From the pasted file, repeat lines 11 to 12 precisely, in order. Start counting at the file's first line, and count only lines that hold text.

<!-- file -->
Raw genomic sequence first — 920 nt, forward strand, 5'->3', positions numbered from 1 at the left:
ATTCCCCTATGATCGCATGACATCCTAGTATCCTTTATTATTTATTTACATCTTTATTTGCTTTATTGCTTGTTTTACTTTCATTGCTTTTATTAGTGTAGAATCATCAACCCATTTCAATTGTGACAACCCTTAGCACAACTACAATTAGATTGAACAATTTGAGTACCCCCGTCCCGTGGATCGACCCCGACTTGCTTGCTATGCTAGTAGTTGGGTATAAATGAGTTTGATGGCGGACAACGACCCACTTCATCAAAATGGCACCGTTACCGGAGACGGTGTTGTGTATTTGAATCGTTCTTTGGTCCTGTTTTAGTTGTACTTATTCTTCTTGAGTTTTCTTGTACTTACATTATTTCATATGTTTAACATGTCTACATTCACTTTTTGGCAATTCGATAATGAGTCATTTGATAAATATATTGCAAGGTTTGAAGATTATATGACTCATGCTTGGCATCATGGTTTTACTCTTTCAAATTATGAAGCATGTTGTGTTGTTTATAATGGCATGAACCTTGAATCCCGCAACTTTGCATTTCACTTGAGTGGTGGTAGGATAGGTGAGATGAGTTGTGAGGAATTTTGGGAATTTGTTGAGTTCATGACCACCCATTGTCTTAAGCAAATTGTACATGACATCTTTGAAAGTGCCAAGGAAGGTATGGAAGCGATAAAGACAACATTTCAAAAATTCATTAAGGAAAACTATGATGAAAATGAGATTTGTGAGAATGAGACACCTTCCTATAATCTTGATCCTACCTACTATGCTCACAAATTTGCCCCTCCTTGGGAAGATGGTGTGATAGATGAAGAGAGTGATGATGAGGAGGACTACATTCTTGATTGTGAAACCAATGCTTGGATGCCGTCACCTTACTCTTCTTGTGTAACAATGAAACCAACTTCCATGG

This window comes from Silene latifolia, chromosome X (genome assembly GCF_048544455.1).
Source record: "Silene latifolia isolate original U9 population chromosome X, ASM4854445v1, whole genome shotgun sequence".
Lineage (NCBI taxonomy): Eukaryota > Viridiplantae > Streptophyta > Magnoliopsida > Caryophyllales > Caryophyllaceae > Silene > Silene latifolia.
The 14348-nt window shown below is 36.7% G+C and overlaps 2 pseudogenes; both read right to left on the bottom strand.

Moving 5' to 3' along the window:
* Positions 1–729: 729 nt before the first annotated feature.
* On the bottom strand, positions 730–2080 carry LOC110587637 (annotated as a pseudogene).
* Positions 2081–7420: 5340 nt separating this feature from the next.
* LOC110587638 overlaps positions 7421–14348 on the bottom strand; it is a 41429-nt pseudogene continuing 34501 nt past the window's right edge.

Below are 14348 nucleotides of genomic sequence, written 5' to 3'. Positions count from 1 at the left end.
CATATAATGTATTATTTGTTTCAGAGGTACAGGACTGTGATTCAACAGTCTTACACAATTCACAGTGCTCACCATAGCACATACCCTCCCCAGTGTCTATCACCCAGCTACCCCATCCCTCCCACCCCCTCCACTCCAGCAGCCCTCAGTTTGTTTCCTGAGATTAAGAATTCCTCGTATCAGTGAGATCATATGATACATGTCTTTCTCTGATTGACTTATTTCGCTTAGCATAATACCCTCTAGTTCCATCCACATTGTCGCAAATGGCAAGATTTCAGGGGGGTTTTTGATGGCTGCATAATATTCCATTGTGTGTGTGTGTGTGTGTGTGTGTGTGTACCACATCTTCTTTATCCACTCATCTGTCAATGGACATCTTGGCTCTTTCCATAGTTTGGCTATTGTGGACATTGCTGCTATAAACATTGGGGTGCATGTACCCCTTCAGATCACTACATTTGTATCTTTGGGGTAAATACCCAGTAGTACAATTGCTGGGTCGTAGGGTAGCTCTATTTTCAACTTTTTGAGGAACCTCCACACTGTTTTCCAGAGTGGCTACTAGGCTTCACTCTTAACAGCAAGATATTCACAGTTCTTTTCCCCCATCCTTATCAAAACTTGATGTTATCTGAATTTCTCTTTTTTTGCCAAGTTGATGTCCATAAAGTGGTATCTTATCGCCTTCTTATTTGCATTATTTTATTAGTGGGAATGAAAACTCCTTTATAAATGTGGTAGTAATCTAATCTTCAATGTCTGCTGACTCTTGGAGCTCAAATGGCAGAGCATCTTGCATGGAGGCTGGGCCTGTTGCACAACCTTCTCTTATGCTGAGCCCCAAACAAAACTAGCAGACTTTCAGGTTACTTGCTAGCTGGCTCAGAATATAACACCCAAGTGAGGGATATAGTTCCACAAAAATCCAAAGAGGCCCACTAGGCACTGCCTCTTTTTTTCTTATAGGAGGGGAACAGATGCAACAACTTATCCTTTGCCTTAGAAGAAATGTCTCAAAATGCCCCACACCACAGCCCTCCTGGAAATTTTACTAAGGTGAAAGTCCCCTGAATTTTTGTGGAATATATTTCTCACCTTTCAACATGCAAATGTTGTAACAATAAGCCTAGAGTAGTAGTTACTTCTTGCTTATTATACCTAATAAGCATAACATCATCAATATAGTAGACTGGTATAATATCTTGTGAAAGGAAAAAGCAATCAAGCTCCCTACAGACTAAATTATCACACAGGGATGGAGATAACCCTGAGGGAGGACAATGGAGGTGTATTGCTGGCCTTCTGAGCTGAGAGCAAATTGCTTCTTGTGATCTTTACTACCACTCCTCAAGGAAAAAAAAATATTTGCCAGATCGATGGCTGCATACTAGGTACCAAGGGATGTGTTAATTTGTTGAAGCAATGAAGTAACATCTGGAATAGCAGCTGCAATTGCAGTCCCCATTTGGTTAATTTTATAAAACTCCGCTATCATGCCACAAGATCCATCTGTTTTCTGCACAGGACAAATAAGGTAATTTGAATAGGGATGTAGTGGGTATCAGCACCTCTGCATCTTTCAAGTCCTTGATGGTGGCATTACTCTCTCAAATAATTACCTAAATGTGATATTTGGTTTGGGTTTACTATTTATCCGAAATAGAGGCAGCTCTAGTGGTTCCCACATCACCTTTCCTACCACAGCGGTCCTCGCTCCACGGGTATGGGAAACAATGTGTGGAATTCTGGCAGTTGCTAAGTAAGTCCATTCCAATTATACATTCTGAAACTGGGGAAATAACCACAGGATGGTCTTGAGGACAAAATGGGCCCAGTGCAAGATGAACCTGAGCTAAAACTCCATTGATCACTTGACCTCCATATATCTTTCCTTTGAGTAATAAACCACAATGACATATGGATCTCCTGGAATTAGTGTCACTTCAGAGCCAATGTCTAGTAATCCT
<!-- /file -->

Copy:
* LOC110587638 overlaps positions 7421–14348 on the bottom strand; it is a 41429-nt pseudogene continuing 34501 nt past the window's right edge.

Below are 14348 nucleotides of genomic sequence, written 5' to 3'. Positions count from 1 at the left end.